Industry 4.0. Customer orientation. Customer facing. Value-add to Customer. Digitize. Are you hearing these words every day & everywhere but are struggling to relate? I am and this is an attempt to put these words in context in “Simple English” and to explain my understanding of what these terms really mean. Things generally become easy for me to understand when I try and relate them to my own little world.
I spent my growing years in Mumbai, India. On graduating, as I started working and earning money, I opened my first bank account with a local bank. As my needs and money grew, I got exposed to the world of investing and invested my hard-earned money with the usual vehicles that a working individual invests in – mutual funds, bonds, fixed deposits etc.
Over the years, the number of investment vehicles and accounts that I owned grew exponentially. At that time, internet and online banking was not that big in India. If I wanted to know how I was doing financially, I had to manually consolidate all information every month in an excel workbook even to get an overall picture of my finances. It was good but painful and this method had its limits.
- Data was not easily accessible. I had to physically go to each bank to get my bank passbooks updated. For some data, I had to wait a quarter so I had to improvise.
- Information that I had was not real-time. I had to wait for the month-end to first update my passbooks and then to update my workbook (I couldn’t possibly go to each bank every day!)
- Tools to consolidate my data and get a glance at my financial picture were not easily available or were extremely expensive – I had to put in a lot of manual effort just to get my data consolidated.
- I had no idea about my financial health. There were no means to know that if I continued down the current path would I be financially secure?
I relate this scenario to Industry < 4.0.
Flash forward to around 10+ years. We now have tools like Personal Capital, Mint & Betterment, in the US at least (I know there are other tools in India that perform the same task), that more or less let me do what I couldn’t do before.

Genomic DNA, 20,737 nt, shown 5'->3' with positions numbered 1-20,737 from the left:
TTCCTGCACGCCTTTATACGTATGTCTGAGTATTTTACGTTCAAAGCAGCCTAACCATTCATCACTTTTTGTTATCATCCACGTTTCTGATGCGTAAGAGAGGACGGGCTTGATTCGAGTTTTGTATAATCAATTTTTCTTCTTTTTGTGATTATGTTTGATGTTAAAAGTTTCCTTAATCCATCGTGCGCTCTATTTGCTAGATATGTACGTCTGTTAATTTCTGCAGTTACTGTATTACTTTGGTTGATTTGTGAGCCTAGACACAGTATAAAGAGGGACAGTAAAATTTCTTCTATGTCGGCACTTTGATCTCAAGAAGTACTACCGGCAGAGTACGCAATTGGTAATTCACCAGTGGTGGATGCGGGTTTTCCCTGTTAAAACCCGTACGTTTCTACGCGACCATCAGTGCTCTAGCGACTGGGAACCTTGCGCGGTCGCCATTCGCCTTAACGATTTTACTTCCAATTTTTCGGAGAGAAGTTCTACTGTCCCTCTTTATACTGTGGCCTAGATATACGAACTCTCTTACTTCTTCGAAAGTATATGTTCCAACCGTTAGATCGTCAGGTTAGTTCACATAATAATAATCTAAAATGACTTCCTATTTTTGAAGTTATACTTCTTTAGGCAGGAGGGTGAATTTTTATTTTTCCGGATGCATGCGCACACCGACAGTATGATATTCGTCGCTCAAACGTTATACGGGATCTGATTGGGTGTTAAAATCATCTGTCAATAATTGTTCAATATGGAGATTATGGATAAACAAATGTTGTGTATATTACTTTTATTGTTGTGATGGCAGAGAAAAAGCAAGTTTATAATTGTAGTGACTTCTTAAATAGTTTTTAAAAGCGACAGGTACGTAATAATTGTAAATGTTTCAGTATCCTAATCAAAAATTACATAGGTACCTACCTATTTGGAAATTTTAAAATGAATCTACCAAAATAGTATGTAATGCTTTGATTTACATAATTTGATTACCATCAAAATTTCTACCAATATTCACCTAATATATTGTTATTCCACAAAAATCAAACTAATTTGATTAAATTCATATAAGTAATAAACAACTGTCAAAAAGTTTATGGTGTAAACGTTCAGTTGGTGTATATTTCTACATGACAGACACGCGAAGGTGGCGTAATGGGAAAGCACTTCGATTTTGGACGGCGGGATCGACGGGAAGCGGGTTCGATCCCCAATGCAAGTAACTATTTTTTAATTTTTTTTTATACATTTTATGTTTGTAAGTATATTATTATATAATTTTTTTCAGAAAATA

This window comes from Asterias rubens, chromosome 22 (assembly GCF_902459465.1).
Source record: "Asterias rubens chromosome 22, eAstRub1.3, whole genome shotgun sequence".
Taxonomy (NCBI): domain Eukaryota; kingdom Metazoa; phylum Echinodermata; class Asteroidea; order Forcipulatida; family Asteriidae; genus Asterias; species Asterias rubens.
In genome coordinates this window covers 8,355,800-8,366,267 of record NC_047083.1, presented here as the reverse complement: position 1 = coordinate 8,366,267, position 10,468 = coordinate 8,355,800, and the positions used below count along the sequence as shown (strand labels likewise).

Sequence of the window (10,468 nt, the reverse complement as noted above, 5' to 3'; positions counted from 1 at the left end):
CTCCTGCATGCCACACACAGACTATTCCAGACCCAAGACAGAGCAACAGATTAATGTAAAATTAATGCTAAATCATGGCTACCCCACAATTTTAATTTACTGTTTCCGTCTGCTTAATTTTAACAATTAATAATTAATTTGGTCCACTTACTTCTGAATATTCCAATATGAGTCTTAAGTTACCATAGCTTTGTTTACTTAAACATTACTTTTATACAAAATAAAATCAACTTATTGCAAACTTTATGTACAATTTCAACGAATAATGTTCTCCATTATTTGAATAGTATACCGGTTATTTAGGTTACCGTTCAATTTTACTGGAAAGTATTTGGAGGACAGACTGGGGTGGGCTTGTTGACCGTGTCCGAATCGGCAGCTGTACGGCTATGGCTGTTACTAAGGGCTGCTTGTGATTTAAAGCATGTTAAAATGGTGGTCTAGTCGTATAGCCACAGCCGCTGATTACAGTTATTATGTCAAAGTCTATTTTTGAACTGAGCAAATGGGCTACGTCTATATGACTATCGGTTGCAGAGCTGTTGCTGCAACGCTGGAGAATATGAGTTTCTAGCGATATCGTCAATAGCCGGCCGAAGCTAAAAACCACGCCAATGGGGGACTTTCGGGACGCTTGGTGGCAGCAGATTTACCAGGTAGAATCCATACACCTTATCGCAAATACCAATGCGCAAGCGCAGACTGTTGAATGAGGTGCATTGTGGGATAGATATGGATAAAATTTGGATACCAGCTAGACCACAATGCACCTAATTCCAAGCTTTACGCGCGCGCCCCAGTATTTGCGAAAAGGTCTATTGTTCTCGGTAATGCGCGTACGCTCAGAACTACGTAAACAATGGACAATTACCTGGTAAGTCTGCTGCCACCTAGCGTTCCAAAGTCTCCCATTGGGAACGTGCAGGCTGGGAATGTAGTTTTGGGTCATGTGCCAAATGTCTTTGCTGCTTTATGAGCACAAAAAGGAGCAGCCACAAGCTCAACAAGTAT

- I have access to MY data whenever I want and with whichever device I want. I just have to open the apps and my data is available in real-time.
- These apps show me my complete financial picture. I really do not have to put in any effort other than to add accounts and wait for the first synchronization.
- I must admit I am lazy. But I have now the means to know my financial health. These apps intelligently predict what will happen if I continue down the current path.
- I can set goals and the apps tell me if I will achieve that goal or if I am breaching it and what to do to get it back on track.
- In addition, these tools also make recommendations on how to improve or advance my financial health and provide me possibility of buying relevant products to implement those recommendations.
I relate this scenario to Industry 4.0.
So what am I trying to say exactly? If I think of myself as a customer and apply the scenarios mentioned above to any large or small company in any industry, this is what you need to provide me, the customer, in order to be relevant –
- Complete picture of MY data related to what I own that you sold me, in real-time.
- Easy-to-use, smart tools that work on my data and predict my current and future path – i.e. where I am headed.
- Tools that allow me to set and monitor KPI’s and alert me in case any KPI is breached; of course with suggestions on how to get back on track.
- Tools that intelligently compare my data with my history and databank of others and suggests me measures or products that will improve efficiency, safety, reliability and performance.
- Tools that give me an option of running scenarios where I can add your suggested measures and visualize effects of implementing those measures without actually implementing them.
- And finally, tools that provide me with an interface where I can choose to actually purchase/procure or put in place your suggested measures.
I have no doubt SAP as a platform is getting there from a technological and UX standpoint. What remains to be done is to shed the image of big project teams, long project durations and expensive license costs!
Ashutosh Karambelkar wrote this article in his personal capacity. The views expressed are his own and do not represent the views of the company that he works for.